Iran cleric sees conspiracy in Netanyahu’s comment on jeans, music


Screen Shot 2013-11-14 at 9.09.12 AM

Hard-line Iranian cleric Hojat ol-Islam Alireza Panahian has said that Israeli Prime Minister Benjamin Netanyahu’s recent comments about Iranians not having access to blue jeans and Western music was rooted in a desire to make the Iranian youth “weak” so that they could be controlled.

In an Oct. 4 interview with BBC Persian, Netanyahu said, “I think if the Iranian people had their way, they’d be wearing blue jeans; they’d have Western music.” Netanyahu was immediately mocked online by Iranians who tweeted pictures of themselves wearing jeans.

However, Panahian believes there is something more sinister at work in Netanyahu’s comments. An adviser to Supreme Leader Ayatollah Ali Khamenei for a university think tank, Panahian is also a member of the hard-line Ammar think thank, which has called for the trial and execution of 2009 presidential candidates Mir Hussein Mousavi and Mehdi Karroubi for their role in the post-election protests.

“Why do you think that in the West, which is being run by the Zionists, corruption is so common?” Panahian asked at a religious center commemorating the night of Ashura. “So that their people would not be strong, so that their people would be fearful, and so that three or four million people can rule over three or four billion people.”

Panahian, who is a student of and ideologically aligned with hard-line cleric Ayatollah Mohammad Taghi Mesbah Yazdi, continued, “Why is the president of the Zionists worried that the Iranian youth cannot easily listen to any type of music, or wear any type of pants? Why did he say this? He, who is worried about our strength and would like us to be weak, why is he after our music listening?”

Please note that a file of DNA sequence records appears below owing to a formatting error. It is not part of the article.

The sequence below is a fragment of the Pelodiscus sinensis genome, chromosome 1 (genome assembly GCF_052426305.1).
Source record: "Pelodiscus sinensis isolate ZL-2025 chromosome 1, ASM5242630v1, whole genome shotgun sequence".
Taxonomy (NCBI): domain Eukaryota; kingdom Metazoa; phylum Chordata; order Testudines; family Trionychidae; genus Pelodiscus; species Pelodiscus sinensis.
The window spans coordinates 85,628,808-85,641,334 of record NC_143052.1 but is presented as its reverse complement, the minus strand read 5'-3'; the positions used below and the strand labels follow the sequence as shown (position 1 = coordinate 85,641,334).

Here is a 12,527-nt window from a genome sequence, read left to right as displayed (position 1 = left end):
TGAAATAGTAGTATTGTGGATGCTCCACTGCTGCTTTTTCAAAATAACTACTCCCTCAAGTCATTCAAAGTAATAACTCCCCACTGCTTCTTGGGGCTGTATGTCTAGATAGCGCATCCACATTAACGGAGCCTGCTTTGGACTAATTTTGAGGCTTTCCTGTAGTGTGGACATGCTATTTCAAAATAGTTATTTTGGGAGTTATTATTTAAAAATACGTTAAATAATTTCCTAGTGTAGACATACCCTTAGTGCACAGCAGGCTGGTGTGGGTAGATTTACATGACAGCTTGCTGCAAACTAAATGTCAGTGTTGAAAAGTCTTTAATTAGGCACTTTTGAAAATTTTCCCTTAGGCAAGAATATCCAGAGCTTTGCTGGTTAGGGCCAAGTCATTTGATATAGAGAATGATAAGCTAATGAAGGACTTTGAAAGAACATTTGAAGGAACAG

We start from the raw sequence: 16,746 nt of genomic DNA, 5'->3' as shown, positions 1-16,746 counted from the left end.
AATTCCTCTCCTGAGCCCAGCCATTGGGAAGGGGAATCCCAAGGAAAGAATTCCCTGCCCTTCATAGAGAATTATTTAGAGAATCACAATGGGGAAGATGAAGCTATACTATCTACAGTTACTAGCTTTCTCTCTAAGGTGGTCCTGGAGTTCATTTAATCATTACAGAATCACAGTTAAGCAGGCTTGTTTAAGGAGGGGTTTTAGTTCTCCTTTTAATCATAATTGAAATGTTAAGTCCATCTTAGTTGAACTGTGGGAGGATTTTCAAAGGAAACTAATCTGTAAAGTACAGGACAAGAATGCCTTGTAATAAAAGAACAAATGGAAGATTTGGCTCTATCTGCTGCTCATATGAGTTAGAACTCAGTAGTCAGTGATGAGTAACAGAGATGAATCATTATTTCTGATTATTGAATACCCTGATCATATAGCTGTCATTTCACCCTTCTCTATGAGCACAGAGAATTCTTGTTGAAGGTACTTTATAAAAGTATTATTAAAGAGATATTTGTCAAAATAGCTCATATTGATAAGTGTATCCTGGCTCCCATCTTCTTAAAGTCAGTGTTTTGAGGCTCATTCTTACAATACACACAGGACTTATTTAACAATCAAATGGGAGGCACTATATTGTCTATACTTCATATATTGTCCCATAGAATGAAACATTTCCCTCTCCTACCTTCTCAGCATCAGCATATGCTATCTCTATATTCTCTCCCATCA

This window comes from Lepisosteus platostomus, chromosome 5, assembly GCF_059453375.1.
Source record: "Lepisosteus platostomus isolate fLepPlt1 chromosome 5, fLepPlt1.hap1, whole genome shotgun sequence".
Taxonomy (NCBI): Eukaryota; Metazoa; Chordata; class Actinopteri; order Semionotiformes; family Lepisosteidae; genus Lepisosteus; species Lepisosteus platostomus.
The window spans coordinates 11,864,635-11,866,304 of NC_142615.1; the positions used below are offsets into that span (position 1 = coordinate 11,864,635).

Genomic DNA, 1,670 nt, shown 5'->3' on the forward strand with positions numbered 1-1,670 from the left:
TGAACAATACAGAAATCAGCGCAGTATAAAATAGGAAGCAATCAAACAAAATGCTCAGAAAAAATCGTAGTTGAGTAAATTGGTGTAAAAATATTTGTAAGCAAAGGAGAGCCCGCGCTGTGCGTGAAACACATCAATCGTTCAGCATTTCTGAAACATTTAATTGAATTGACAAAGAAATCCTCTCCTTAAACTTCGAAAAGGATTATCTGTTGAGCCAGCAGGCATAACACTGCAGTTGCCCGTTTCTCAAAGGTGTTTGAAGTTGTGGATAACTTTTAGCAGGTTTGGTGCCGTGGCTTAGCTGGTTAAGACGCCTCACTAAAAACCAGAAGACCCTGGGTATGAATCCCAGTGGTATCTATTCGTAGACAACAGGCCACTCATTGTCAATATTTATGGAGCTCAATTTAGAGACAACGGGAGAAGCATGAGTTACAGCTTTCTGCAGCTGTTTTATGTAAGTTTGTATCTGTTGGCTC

Quoting former Supreme Leader Ayatollah Ruhollah Khomeini, Panahian said, “Maybe the leader of the Zionist regime heard Imam [Khomeini] say, ‘Music makes the spirit of the individual weak.’”

Addressing Netanyahu directly, Panahian accused him of being behind “all of the crimes of the world” and asked, “Are you really worried about my recreation? Why do you want me to listen to music? Why do you want the youth of our society to commit debauchery? Did they tell you that if they are after music and debauchery, they will become weak and when they are weak, they will come under your rule?”

Panahian, whose speech was titled “Spiritual Strength and Power,” also addressed the youth directly in regard to the cultural impact of the West and its secular nature. “You are living in a world that the tyrants are dominating,” he said. “Wherever you see they are giving you moral advice, be suspicious.”

He continued, “Don’t faint [in awe] when a philosopher, an artist or a film gives a moral recommendation.” Panahian instead recommends that the youth question who is giving the advice, and reply: “What is this moral recommendation for? For me to be quiet so someone can cut off my head? I don’t want to be this good. For me to be good, and for others to act like wolves and for me not to speak up? For me to be good so that the silence and quiet humility can open the battlefield for the oppressors and the tyrants?”

Panahian questioned why it is that Western countries with such “moral recommendations” feel the need to address the issues of other countries but do not address issues such as poverty in their own countries.